Any serialized hexadecimal data with exactly 80 bytes (byte 0 to byte 79). The bytes 4 to 35 are the double-SHA256 hash of another generalized block header. The bytes 72 to 75 are nBits, the target of this generalized block header encoded in the same way as normal bitcoin block header. The 2 most significant bits of the byte 3 are the hardfork notification bits. The semantics of other data in a generalized block header is not defined in any general way. It should be noted that a normal bitcoin block header is a special case of generalized block header.
Generalized block header chain
A chain of generalized block header. A header chain of valid blocks is a special case of a generalized block header chain.
Block nVersion softfork
A softfork is deployed to restrict the valid value of block nVersion. Upon activation, any block with the second highest nVersion bit set becomes invalid (nVersion & 0x40000000)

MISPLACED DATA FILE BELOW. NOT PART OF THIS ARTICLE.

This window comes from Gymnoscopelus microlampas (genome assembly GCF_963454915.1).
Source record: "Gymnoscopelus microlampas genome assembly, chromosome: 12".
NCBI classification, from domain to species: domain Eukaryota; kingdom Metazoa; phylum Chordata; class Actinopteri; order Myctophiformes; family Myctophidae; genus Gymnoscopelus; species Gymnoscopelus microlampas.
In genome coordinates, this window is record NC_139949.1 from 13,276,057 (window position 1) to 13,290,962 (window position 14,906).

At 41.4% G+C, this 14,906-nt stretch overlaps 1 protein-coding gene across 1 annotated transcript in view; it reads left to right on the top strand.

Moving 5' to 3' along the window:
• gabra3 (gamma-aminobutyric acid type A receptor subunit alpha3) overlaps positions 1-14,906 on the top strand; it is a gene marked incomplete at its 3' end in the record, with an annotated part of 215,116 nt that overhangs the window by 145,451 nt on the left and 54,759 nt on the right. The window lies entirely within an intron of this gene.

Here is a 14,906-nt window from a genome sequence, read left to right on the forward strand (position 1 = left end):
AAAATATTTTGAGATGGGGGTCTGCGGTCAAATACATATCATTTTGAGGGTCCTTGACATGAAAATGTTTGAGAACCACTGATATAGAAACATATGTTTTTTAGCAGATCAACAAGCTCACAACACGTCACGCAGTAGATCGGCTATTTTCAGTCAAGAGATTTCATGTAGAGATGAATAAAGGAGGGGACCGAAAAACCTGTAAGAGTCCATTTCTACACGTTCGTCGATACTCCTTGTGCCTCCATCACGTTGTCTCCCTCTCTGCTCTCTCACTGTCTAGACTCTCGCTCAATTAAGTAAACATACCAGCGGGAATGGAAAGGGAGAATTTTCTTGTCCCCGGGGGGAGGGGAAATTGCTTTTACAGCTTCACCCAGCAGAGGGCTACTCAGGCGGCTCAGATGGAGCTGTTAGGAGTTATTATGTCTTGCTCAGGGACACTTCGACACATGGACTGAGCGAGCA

This softfork will be deployed by "version bits" BIP9 with the name "hfbit" and using bit 2.
For Bitcoin mainnet, the BIP9 starttime will be midnight TBC UTC (Epoch timestamp TBC) and BIP9 timeout will be midnight TBC UTC (Epoch timestamp TBC).
For Bitcoin testnet, the BIP9 starttime will be midnight TBC UTC (Epoch timestamp TBC) and BIP9 timeout will be midnight TBC UTC (Epoch timestamp TBC).
Any bitcoin implementation (full nodes and light nodes) supporting this softfork should also implement a hardfork warning system described below.
Validation of generalized block header
A bitcoin protocol implementation should consider a generalized block header as valid if it satisfies all of the following criteria: